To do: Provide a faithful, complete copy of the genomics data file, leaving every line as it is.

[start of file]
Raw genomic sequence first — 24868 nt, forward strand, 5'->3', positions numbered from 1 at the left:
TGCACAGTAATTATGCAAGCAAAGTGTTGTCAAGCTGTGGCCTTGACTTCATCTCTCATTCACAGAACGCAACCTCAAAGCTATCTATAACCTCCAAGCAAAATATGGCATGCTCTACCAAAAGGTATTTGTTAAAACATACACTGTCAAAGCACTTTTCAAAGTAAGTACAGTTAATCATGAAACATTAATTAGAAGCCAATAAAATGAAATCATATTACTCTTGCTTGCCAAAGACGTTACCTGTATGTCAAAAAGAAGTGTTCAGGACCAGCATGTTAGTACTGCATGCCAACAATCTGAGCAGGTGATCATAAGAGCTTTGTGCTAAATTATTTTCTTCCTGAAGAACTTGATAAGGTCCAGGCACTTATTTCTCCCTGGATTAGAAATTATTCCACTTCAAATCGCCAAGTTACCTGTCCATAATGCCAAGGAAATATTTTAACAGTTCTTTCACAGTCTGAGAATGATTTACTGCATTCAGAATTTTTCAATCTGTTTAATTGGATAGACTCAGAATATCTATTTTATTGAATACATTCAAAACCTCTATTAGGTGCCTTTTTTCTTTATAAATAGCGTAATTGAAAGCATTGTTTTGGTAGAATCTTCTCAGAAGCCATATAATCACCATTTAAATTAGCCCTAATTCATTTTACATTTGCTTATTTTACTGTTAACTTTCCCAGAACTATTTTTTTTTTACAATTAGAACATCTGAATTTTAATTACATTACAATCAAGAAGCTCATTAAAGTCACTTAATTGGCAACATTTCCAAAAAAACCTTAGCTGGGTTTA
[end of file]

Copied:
Raw genomic sequence first — 24868 nt, forward strand, 5'->3', positions numbered from 1 at the left:
TGCACAGTAATTATGCAAGCAAAGTGTTGTCAAGCTGTGGCCTTGACTTCATCTCTCATTCACAGAACGCAACCTCAAAGCTATCTATAACCTCCAAGCAAAATATGGCATGCTCTACCAAAAGGTATTTGTTAAAACATACACTGTCAAAGCACTTTTCAAAGTAAGTACAGTTAATCATGAAACATTAATTAGAAGCCAATAAAATGAAATCATATTACTCTTGCTTGCCAAAGACGTTACCTGTATGTCAAAAAGAAGTGTTCAGGACCAGCATGTTAGTACTGCATGCCAACAATCTGAGCAGGTGATCATAAGAGCTTTGTGCTAAATTATTTTCTTCCTGAAGAACTTGATAAGGTCCAGGCACTTATTTCTCCCTGGATTAGAAATTATTCCACTTCAAATCGCCAAGTTACCTGTCCATAATGCCAAGGAAATATTTTAACAGTTCTTTCACAGTCTGAGAATGATTTACTGCATTCAGAATTTTTCAATCTGTTTAATTGGATAGACTCAGAATATCTATTTTATTGAATACATTCAAAACCTCTATTAGGTGCCTTTTTTCTTTATAAATAGCGTAATTGAAAGCATTGTTTTGGTAGAATCTTCTCAGAAGCCATATAATCACCATTTAAATTAGCCCTAATTCATTTTACATTTGCTTATTTTACTGTTAACTTTCCCAGAACTATTTTTTTTTTACAATTAGAACATCTGAATTTTAATTACATTACAATCAAGAAGCTCATTAAAGTCACTTAATTGGCAACATTTCCAAAAAAACCTTAGCTGGGTTTA